Customer Paradigm today launched a new thermo-responsive site. Instead of just responding to the type of device (i.e. mobile, tablet and desktop), we’ve added a new dimension of responsivenes to our site: temperature.
During initial testing, we found a 42% increase in conversion from the thermo-responsive site.
Here’s how our customer-centric, thermo-responsive design works:
- Based on the end user’s IP address, we can determine their geographic location.
- Our database then ties into a real-time temperature feed for their location, and displays a temperature-sensitive version of our site to the end user.
- We’re using the psychological technique of mirroring (see below for more info).
In Cold Weather (Less than 32 F):
Here’s our thermo-responsive site for users that have outside temperatures less than 32 degrees Fahrenheit (0 Degrees Celsius) outside. The goal of this version of the thermo-responsive site is to allow people to know that while it is cold outside, they are warm and safe inside their home or office. (I took this image about 2.5 miles away from our office in Boulder, CO.)
View live version of our thermo-responsive site – Cold Weather version >>
Tropical (Greater than 80 Degrees F):
If the user is in more of a tropical area (i.e. by the beach), the warmer weather version of the thermo-responsive site is automatically displayed to the end user. The dolphins jumping in the water makes the end user feel like our site matches the weather in their area, as well as better matches their desire to cool off and splash around a bit in the water. (I took this image in the Carribean.)
Temperate (68- 75 Degrees F):
If the user is in a more temperate area (i.e. warm sunny day, but not at the beach), the temperate version of the thermo-responsive site is automatically displayed to the end user, featuring blue skies and green grass. Someone who is feeling good because the sun is shining will see this version of the thermo-responsive site, and have this emotional response reflected back toward them. (I took this image about 2.5 miles away from our office here in Boulder, CO.)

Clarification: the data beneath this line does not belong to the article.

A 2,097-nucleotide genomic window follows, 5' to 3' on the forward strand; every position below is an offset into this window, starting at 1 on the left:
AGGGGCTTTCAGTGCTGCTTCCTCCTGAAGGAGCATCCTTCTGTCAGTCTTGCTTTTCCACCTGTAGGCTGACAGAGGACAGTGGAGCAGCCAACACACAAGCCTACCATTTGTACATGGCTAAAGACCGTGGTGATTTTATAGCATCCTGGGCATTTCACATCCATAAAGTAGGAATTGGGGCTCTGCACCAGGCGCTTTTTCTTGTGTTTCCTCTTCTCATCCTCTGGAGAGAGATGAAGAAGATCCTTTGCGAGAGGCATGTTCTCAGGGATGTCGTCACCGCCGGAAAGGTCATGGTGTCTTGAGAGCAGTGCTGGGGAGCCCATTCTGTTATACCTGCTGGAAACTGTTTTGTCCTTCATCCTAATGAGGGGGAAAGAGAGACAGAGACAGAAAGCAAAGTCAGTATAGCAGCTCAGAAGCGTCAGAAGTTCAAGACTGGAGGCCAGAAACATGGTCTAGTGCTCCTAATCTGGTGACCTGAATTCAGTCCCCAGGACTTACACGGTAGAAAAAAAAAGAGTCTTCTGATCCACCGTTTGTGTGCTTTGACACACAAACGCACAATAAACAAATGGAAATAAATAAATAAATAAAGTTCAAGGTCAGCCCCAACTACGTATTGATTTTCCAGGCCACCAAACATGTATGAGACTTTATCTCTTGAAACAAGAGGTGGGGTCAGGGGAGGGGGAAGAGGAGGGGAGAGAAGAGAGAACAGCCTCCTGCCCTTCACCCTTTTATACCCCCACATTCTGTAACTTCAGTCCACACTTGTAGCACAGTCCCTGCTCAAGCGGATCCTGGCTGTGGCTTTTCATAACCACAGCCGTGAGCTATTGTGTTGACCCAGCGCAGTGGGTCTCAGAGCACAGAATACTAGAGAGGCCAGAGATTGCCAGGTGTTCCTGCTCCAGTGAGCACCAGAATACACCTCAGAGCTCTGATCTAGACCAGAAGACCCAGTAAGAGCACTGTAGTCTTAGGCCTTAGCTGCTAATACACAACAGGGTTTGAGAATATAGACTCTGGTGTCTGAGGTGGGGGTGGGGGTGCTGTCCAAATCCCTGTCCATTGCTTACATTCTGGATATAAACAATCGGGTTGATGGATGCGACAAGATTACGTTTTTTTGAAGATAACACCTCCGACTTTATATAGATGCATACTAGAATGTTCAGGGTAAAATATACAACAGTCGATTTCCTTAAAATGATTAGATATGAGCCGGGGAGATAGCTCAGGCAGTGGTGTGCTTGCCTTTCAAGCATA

Chilly / Fall Days (55 – 67 Degrees F):
If the user is in a chilly fall temperature area (i.e. you need a light jacket), the crisp fall day version of the site is displayed to the end user, featuring leaves turning colors and reflecting in the water. Fall is a time when the season is changing, and people are becoming more introspective. This version of the thermo-responsive site hooks into this self-reflective emotion and uses psychological mirroring to create trust, empathy and connection. (I took this image at Snow Mountain Ranch, outside Winter Park, CO):
Night Version (33 – 45 Degrees F):
If the user is visiting the site during the night, when the temperature drops, we instead show a long exposure image that features people huddling around a fire pit. This helps convey the sense that our site and our Web design solutions will help keep them warm and happy. (I took this image in Moab, Utah using a tripod last year.)
Lunar Eclipse Version (Not Temperature Dependent):
If the user is visiting the site during a lunar eclipse, then the site automatically will serve them a version of the site that features a full moon lunar eclipse. The reddish glow of the moon is caused by the sun shining through the Earth’s atmosphere and reflecting this light onto the moon. This version of the site did take some extra work, as it needed to tie into a periodic table of lunar eclipse information; it should work properly for the next 3,200 years. (I took this image last April using a 1600 mm lens.)
Ocean Version (If Geolocation = Out To Sea):
If the user is visiting the site on a boat in the middle of the ocean, we understand that this might be a lonely experience. In this case, we show a scene of a bird flying next to a boat, overlooking the sea. This helps us convey that we, too, know what it is like to travel on a boat at sea, and can view the world from that same perspective. The image was taken on the fourth deck of a ferry, at the same vantage point of the bird. (I took this image in the Pacific Northwest):
Happiness vs. National Temperature Study
We developed the thermo-responsive technology, based on the University of Rotterdam’s worldwide happiness study during 2000-2010, and found that temperature does, indeed, correlate with happiness.
What Customer Paradigm has done is harness this research and use it to accurately reflect the mood of our end users. We’re using the classic "mirroring" effect in psychology, that uses a technique that mirrors the mood and temperament of the end user, and reflects that feeling back to them. It’s been highly effective in hundreds of psychological studies.
Let me know if you’d like us to help turn your site into a thermo-responsive site.
I hope your April 2016 is off to a fabulous start.
Until next time,
Founder, Customer Paradigm